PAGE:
Fresh capacity may be keeping rates flat in traditional lines but broker profitability is still causing concerns

The future development of premium prices is a major concern for Swedish risk managers and insurance buyers.

Henrik Rydén, managing director of JLT Risk Solutions in Scandinavia, said, in traditional lines at least, buyers don’t have much to worry about. He predicted that fresh capacity, attracted by the benign risk environment in Sweden, would keep rates flat in traditional insurance lines like property and casualty.

This view was reinforced by Lennart Edström, vice president of group risk management for home appliance manufacturer Electrolux, who said: ‘There has been a lot of noise from insurers that they would like to raise premiums but we haven’t seen that yet.’

Swedish risk managers are concerned that the financial crisis will provide the trigger for insurers to raise premiums across the board. The economic turmoil has already affected specialty lines like Directors & Officers (D&O) insurance. The credit insurance market, like elsewhere, is also in turmoil.

“The benign environment is encouraging capacity to enter the market.

Edström said that he hopes when the market does turn insurers will give sufficient credit to companies with good risk management and loss prevention practices. ‘Insurers should be selective and reward those companies with good risk management,’ he said. ‘There should be a benefit for being active in loss prevention. If it doesn’t pay off, how do I convince my company to spend money on it?’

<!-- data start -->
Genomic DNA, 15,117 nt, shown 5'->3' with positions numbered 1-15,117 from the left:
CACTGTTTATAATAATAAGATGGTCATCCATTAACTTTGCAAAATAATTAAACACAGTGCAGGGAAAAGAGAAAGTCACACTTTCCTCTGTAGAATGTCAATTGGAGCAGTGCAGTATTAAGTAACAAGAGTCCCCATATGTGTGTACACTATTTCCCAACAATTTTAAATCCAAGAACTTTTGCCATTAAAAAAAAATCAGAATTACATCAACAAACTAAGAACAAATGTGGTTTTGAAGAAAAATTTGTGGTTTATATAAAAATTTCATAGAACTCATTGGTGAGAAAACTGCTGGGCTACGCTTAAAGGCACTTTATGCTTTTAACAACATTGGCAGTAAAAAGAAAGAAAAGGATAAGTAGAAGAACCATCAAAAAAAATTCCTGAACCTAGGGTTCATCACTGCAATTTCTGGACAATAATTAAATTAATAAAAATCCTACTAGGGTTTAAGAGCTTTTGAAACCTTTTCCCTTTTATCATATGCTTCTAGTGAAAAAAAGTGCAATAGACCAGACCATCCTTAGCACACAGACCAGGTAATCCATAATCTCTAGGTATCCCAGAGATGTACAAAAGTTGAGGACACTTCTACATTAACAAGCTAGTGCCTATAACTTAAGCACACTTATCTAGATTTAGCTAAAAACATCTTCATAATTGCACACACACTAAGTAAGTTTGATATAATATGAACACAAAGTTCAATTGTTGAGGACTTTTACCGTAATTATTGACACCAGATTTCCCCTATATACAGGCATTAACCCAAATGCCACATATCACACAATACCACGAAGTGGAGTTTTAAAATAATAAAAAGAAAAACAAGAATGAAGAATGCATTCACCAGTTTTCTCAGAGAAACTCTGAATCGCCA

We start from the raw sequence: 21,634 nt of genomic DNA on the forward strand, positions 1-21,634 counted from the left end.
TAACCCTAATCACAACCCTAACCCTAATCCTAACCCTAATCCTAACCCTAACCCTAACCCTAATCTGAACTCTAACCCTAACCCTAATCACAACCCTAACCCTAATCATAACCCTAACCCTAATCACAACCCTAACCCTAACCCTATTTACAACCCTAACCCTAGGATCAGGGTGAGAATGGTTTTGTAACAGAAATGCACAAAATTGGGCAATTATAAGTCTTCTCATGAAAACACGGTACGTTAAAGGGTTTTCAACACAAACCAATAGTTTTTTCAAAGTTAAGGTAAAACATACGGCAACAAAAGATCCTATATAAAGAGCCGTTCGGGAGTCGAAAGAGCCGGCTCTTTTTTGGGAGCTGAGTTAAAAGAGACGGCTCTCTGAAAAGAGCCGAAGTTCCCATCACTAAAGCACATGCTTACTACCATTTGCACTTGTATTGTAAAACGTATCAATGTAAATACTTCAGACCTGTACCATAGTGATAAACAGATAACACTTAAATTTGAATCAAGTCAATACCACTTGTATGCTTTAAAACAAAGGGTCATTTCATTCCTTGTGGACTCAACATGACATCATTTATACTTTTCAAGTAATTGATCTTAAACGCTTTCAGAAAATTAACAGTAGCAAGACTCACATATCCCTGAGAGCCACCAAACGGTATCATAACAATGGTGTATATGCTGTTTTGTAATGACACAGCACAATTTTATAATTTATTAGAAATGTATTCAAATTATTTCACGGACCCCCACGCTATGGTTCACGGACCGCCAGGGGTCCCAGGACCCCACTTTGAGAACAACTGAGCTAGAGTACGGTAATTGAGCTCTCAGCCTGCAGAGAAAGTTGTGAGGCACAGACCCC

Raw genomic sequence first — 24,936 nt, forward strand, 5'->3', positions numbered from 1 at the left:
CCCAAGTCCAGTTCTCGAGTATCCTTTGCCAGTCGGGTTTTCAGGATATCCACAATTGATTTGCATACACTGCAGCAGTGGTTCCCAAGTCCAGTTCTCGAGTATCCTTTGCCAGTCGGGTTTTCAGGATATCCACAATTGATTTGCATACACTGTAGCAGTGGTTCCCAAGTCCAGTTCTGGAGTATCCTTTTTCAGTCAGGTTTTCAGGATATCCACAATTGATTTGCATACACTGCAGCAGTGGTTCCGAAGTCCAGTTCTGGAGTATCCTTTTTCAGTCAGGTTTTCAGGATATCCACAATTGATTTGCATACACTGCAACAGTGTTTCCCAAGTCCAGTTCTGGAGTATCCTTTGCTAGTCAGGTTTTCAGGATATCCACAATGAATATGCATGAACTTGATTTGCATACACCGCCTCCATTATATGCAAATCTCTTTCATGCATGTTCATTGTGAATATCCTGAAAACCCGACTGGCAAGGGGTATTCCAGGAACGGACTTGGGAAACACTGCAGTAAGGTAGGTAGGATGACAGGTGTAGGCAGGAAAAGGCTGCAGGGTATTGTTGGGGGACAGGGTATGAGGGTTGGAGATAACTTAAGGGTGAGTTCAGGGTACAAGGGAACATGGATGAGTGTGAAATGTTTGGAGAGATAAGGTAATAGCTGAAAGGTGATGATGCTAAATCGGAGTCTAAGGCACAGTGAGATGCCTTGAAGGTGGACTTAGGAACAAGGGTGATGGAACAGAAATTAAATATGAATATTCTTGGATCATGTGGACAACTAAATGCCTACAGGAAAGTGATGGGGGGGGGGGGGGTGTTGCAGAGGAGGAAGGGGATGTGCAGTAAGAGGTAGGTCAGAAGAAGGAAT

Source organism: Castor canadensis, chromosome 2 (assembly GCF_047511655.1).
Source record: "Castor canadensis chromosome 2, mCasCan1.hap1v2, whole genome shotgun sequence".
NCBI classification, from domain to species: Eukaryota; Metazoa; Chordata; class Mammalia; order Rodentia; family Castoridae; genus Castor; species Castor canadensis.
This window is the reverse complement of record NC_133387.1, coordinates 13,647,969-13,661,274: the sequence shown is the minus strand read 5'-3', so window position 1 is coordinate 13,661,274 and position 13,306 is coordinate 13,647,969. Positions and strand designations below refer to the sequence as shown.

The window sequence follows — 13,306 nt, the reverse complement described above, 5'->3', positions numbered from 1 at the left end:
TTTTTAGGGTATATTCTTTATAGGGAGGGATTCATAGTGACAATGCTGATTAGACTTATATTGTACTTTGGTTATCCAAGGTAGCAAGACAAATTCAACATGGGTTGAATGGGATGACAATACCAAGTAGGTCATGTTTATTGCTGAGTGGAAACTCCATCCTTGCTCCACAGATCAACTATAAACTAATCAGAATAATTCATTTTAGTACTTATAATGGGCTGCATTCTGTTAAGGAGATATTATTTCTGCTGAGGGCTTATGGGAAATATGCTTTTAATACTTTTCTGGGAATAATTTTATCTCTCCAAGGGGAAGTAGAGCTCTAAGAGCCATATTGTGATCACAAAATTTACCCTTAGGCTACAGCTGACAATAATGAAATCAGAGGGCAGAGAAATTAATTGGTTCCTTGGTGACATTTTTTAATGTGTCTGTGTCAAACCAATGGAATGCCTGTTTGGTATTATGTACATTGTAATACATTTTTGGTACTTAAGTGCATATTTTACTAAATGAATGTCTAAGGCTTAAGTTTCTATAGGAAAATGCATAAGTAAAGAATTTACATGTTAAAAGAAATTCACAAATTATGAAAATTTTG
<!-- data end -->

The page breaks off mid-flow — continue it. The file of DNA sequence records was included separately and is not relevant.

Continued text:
Buyers are also concerned about the stability of their insurance partners, particularly when it comes to placing long tail risks with them. After recent problems with several large insurers and reinsurers, like AIG, XL and Swiss Re, buyers are not convinced that their insurers will be around when the claims come in. Claims on long tail risks tend to come around only after a long gestation period, sometimes decades.

Buyers and insurers are also concerned about the profitability of large global brokers. The ‘big three’ brokers, who tend to proide risk management services to multinational companies, have been hit by falling profitability as a result of the financial crisis. Since the beginning of October 2008 Aon, Marsh and Willis have all seen significant slides in their share prices (-7%, -35%, -28% respectively).

Their poor performance is a concern for risk managers, who are worried that service levels will suffer.

“There should be a benefit for being active in loss prevention.

Lennart Edstrom

Staff salaries are one of the biggest expenses for brokers. As a result, they are bleeding staff in an effort to cut costs.

Charlotte Barnekow, chairwoman of the Swedish risk management assocation (SWERMA) and head of insurance and risk management for Ericsson, criticised the brokers for their business models. ‘Brokers are suffering,’ she said. ‘They need to look at their business models. Why can’t they get their costs and income right?’

In Sweden the problem has been an unhealthy twist in staff salaries, she said. Professional brokers tend to move between firms a lot and each time they move their remuneration goes up.

‘Brokers need to look for new blood rather than hiring from each other. That could have a positive impact on the whole industry,’ suggested Barnekow.